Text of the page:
If you are old enough to have bought your first computer as an adult, you probably had several instances in your life when you thought, “Wow, nothing could ever be more technologically advanced than this!” Maybe the first time was when your college switched from using punch cards to using terminals. Perhaps you thought your 486 was the pinnacle of technological achievement, or you thought you’d really arrived when you started using 3.5 inch floppies.
Here are 10 obsolete computers and accessories relegated to the dusty storage rooms of obsolescence.
1. The Commodore Datasette
If you had one of these bad boys for your Vic 20, you could spend a week typing in “PEEK” and “POKE” followed by strings of numbers and eventually have something vaguely resembling a word processor (if you define “word processing” as the ability to backspace and type again to correct errors).
2. AOL Free Trial CDs
These were everywhere in the mid-1990s: your mail, your Sunday newspaper, the checkout counter at your local mass retailer — and they were free! AOL spent an estimated $300 million shipping free trial CDs out to pretty much every man, woman, and child in the US, and caught some flak for all the waste those discs represented. Fortunately, your mailbox is now safe from this particular direct marketing push.
3. The Xerox Mouse
The mechanical ball mouse came with the Xerox Alto computer, and could rotate in any direction. Made by Jack Hawley in his Berkeley, California company The Mouse House, these mice had literal balls of steel, which were covered with a rubber surface to transmit the mouse’s movement accurately.
4. The First Apple Macintosh
The late Steve Jobs introduced the first Mac in January 1984. It was the first commercial hit computer featuring a mouse and a graphical user interface. While IBM users were stuck using the DOS command line, Mac users could mouse all over the place and generally feel superior to DOS users. By the end of the 80s, the Mac started dropping in popularity, but the seeds were planted for the cult following Apple developed starting in the late 1990s.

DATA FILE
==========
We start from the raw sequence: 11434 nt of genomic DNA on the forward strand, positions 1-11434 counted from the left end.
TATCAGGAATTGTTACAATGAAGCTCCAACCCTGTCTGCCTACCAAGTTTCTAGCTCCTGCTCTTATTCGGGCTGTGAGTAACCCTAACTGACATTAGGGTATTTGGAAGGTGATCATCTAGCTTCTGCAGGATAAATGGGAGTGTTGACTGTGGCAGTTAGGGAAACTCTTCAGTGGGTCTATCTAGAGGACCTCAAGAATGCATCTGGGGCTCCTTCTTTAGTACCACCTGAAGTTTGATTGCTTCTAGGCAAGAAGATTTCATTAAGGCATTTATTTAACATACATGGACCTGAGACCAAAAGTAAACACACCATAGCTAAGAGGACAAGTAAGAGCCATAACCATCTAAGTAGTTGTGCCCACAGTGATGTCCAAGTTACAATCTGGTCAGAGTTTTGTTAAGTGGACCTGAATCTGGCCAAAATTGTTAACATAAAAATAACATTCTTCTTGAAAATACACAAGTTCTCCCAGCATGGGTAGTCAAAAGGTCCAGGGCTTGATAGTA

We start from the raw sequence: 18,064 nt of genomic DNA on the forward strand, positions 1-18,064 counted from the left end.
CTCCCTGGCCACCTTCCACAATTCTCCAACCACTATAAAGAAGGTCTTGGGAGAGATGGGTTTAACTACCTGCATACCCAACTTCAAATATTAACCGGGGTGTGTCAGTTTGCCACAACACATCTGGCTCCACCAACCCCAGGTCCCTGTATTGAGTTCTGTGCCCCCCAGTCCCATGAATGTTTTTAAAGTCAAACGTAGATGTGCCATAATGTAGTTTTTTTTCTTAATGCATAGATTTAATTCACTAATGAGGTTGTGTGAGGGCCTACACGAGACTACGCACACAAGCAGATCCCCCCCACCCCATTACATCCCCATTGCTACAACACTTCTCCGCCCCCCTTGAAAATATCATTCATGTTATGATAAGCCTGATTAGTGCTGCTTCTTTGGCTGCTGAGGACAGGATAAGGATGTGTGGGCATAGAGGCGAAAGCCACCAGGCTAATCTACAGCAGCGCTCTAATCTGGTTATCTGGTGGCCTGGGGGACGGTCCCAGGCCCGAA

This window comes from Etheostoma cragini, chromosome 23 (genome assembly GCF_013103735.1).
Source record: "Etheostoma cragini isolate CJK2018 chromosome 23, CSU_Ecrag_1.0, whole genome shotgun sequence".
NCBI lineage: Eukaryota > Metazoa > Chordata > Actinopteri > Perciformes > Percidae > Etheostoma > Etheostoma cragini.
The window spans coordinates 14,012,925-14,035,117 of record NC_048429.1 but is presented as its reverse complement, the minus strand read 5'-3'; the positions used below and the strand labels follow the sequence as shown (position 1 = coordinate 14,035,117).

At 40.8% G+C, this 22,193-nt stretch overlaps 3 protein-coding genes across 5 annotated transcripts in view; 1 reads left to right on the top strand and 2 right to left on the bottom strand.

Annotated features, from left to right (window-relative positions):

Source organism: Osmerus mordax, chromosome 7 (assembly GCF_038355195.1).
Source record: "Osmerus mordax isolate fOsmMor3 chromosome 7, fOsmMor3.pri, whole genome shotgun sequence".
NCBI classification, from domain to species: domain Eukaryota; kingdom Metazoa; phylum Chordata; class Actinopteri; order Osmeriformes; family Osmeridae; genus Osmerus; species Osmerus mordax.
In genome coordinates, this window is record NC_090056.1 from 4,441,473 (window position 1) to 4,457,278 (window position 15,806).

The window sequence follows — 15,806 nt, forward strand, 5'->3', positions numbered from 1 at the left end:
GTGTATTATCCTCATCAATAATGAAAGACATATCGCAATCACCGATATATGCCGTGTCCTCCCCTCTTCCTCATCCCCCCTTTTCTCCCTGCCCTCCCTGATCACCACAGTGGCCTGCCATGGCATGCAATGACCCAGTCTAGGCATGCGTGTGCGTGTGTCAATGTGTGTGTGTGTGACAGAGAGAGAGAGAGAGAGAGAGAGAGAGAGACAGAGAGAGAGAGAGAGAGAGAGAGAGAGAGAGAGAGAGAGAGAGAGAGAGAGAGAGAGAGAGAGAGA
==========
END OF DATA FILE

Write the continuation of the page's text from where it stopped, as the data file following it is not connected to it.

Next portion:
5. Pen Plotters
Plotters were computer printers made to draw vector graphics. They used to be used extensively in computer-aided design and mapmaking, but have been replaced with wide format printers. Because they worked by moving a physical pen across a sheet of paper, pen plotters were limited to line graphics. In recent years, some artists have found old pen plotters on eBay and used them to create art.
6. Mainframe Computers
If the words “job control language” make you break out into a cold sweat, you probably used a terminal to connect to a mainframe computer to run software back in the day. Thankfully, the mainframe era is over. In early 2012, NASA powered down the last mainframe computer it was using, an IBM Z9 that was installed at Marshall Space Flight Center in Huntsville.
7. SGI Visual Workstations
SGI Visual Workstations, manufactured by Silicon Graphics, Inc. ran Windows NT, Windows 2000, and Linux, and used Pentium II and III processors. In some ways, these workstations (models 320 and 540) were ahead of their time, with Firewire ports, USB keyboards, and USB mice. Though they often outperformed similarly-configured Intel PCs of the era, nonstandard components made it cheaper for people to switch to other PCs rather than upgrading.
8. The Apple Lisa
The Lisa predated the Macintosh by a year, and for the low, low price of $9,995 you got a 5MHz Motorola 68000 chip, a cool megabyte of RAM, and two 5.25-inch floppy disk drives. For some reason, only 100,000 of these rock stars were made during the two-year production run.
9. Floppy Disks
Floppy disks consisted of thin, flexible (floppy) magnetic storage sealed in a plastic, square container. The first ones were 8 inches on a side, with the second and third generation floppies measuring 5.25 and 3.5 inches on a side, respectively. From the mid-1970s to the turn of the 21st century, floppy disks were the default form of data storage and exchange.
10. Zip Drives
Introduced in 1994, the Zip drive used disks that held up to 100MB, while later versions used disks that could hold up to 750MB. The Zip disk was a popular portable storage device during the late 1990s, but it never really replaced the 3.5-inch floppy. Once CDs, DVDs, and USB thumb drives came along, it was Game Over for the Zip drive.
At Samanage, we stay on the leading edge cloud computing technology, though we’ve definitely seen our share of obsolete equipment. Which obsolete computer technology brings back memories (good or bad) for you? Feel free to share your experiences in the comments section.
Photo Credits: All photos Wikimedia Commons